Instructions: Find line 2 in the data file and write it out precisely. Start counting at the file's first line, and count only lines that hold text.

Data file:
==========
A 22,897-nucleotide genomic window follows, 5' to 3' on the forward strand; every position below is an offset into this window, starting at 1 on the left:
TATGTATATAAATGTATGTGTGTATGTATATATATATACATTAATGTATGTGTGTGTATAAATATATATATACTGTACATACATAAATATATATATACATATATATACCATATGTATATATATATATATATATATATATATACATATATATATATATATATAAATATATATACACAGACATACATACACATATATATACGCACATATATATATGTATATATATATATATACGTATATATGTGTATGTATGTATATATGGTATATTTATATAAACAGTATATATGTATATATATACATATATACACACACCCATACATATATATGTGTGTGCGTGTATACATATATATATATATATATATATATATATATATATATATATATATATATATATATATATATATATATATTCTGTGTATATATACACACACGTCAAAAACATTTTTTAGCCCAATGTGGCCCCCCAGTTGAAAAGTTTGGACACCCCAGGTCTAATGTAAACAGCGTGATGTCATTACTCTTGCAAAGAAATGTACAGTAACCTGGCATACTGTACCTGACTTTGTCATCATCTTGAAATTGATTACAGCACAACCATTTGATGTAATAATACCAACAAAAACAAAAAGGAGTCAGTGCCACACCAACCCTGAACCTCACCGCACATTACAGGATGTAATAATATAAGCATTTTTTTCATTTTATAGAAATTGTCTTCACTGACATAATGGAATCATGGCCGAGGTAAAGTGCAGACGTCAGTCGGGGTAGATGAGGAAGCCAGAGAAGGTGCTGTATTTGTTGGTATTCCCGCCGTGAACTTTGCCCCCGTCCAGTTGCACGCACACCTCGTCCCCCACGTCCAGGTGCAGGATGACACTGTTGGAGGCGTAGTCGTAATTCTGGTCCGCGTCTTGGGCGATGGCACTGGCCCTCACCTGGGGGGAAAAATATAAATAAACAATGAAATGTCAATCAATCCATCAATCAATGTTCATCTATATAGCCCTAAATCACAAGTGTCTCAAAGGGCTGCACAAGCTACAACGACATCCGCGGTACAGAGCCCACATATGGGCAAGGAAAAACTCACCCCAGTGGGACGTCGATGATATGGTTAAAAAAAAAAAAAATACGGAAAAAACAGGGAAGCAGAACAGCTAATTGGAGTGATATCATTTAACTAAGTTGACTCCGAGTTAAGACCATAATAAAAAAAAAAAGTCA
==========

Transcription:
TATGTATATAAATGTATGTGTGTATGTATATATATATACATTAATGTATGTGTGTGTATAAATATATATATACTGTACATACATAAATATATATATACATATATATACCATATGTATATATATATATATATATATATATATACATATATATATATATATATAAATATATATACACAGACATACATACACATATATATACGCACATATATATATGTATATATATATATATACGTATATATGTGTATGTATGTATATATGGTATATTTATATAAACAGTATATATGTATATATATACATATATACACACACCCATACATATATATGTGTGTGCGTGTATACATATATATATATATATATATATATATATATATATATATATATATATATATATATATATATATATATATTCTGTGTATATATACACACACGTCAAAAACATTTTTTAGCCCAATGTGGCCCCCCAGTTGAAAAGTTTGGACACCCCAGGTCTAATGTAAACAGCGTGATGTCATTACTCTTGCAAAGAAATGTACAGTAACCTGGCATACTGTACCTGACTTTGTCATCATCTTGAAATTGATTACAGCACAACCATTTGATGTAATAATACCAACAAAAACAAAAAGGAGTCAGTGCCACACCAACCCTGAACCTCACCGCACATTACAGGATGTAATAATATAAGCATTTTTTTCATTTTATAGAAATTGTCTTCACTGACATAATGGAATCATGGCCGAGGTAAAGTGCAGACGTCAGTCGGGGTAGATGAGGAAGCCAGAGAAGGTGCTGTATTTGTTGGTATTCCCGCCGTGAACTTTGCCCCCGTCCAGTTGCACGCACACCTCGTCCCCCACGTCCAGGTGCAGGATGACACTGTTGGAGGCGTAGTCGTAATTCTGGTCCGCGTCTTGGGCGATGGCACTGGCCCTCACCTGGGGGGAAAAATATAAATAAACAATGAAATGTCAATCAATCCATCAATCAATGTTCATCTATATAGCCCTAAATCACAAGTGTCTCAAAGGGCTGCACAAGCTACAACGACATCCGCGGTACAGAGCCCACATATGGGCAAGGAAAAACTCACCCCAGTGGGACGTCGATGATATGGTTAAAAAAAAAAAAAATACGGAAAAAACAGGGAAGCAGAACAGCTAATTGGAGTGATATCATTTAACTAAGTTGACTCCGAGTTAAGACCATAATAAAAAAAAAAAGTCA